Name: Jerica Knox
Hometown: Georgetown, SC
Major: Experimental Psychology
Magellan Program: Magellan Guarantee (2014 and 2015)
Magellan Projects: "Judgments and Reasoning About Bullying of Youth with Disabilities: The Role of Peer and Family Contexts"; "Young Children's Attitudes Towards Science and Math Careers"
Magellan Mentor: Dr. Kelly Lynn Mulvey, College of Education
Jerica Knox grew up with a dream: she wanted to be a young adult author. "My goal
was to share stories that would help children and young adults reach their full potential
by inspiring them to make goals and obtain them," she said.
She came to the University of South Carolina as a psychology major and that dream began to refine itself. She still wanted to help kids, but her interest in their educational, social and emotional development brought her to the school psychology profession. She says her research experience with Educational Studies professor Kelly Lynn Mulvey played a big part in this path. "Working with Dr. Mulvey is a wonderful experience," Jerica said. "Her projects are very interesting, and she is a great teacher."
Jerica found Dr. Mulvey with a little help from our office: "I actually found her through the undergraduate research listserv, so I recommend everyone to sign up for it!" she says. Her first project under Dr. Mulvey was a study of the attitudes of young children towards STEM careers. Jerica said it was fascinating to learn firsthand about the population she wanted to work with in the future. "What I remember most about this project is the answers the children gave me during the interviews," she said. "It was very interesting to hear their opinions about ethnic minorities and women pursuing counter-stereotypical careers. From this project, I learned that younger children are, surprisingly, more rigid in their gender stereotypes than older children."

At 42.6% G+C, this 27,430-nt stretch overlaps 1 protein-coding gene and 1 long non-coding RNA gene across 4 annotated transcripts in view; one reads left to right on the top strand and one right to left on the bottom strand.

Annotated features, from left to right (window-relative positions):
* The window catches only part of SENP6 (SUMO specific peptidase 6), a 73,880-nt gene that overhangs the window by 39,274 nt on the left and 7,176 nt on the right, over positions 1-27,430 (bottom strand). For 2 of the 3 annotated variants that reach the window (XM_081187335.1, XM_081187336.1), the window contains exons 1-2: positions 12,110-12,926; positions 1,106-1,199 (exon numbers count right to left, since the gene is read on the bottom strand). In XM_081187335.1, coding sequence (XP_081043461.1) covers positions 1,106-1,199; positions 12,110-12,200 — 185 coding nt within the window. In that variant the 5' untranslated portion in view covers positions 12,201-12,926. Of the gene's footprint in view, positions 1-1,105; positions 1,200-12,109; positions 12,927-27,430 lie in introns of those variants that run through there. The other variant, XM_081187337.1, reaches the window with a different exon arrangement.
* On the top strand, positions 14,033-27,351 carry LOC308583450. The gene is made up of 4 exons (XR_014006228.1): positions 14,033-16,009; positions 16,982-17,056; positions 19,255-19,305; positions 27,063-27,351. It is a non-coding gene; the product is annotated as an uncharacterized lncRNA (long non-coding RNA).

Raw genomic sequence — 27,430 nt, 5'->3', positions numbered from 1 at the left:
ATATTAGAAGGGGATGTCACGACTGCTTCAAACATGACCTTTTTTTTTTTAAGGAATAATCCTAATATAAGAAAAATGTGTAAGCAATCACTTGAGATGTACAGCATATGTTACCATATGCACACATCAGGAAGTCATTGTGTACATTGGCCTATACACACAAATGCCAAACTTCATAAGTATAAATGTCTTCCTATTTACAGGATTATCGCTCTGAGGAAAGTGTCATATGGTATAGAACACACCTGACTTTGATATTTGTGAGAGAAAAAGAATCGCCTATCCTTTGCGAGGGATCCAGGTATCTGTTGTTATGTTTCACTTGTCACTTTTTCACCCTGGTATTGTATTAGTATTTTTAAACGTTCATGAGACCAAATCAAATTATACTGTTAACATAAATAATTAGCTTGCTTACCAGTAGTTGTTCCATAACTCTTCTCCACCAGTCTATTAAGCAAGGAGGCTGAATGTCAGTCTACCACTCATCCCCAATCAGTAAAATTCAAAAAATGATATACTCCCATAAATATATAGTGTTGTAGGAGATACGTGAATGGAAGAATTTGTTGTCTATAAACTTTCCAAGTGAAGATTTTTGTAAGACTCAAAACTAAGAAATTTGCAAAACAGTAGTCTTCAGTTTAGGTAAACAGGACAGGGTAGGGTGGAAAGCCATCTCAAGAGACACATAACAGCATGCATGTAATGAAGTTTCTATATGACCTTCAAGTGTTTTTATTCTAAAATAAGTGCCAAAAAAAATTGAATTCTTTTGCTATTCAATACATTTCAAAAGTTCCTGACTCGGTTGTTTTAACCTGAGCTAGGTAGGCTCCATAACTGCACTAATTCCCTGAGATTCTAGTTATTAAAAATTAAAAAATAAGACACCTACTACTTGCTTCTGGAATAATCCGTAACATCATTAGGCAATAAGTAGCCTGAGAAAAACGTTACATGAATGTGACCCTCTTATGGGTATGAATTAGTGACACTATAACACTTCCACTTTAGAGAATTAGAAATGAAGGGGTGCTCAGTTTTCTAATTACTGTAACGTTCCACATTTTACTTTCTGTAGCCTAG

She went on to work on a second project with Dr. Mulvey, this time involving a study of bullying behavior towards children with disabilities. For both projects, Jerica was awarded the Magellan Guarantee grant. This program provides up to $1500 salary for students in the Opportunity Scholars or TRiO McNair program that are working on a research project with a faculty or professional staff member. Jerica said she first heard about Magellan Guarantee when she attended the USC Study Abroad MOSAIC Symposium. "Regardless of funding, I wanted to participate in undergraduate research," she said. "However, funding has allowed me to spend more time on research, so I am extremely appreciative of the Magellan Guarantee program."
The veteran researcher has become an expert at giving presentations. "Presenting at Discovery Day last year was my first experience sharing my research," she said. "After that, I was able to present at the McNair Symposium this past summer on campus and the SAEOPP Conference in Atlanta, GA where I won first place in the social sciences category. Next month, I will be going to Baton Rouge, LA for the NAAAS Conference."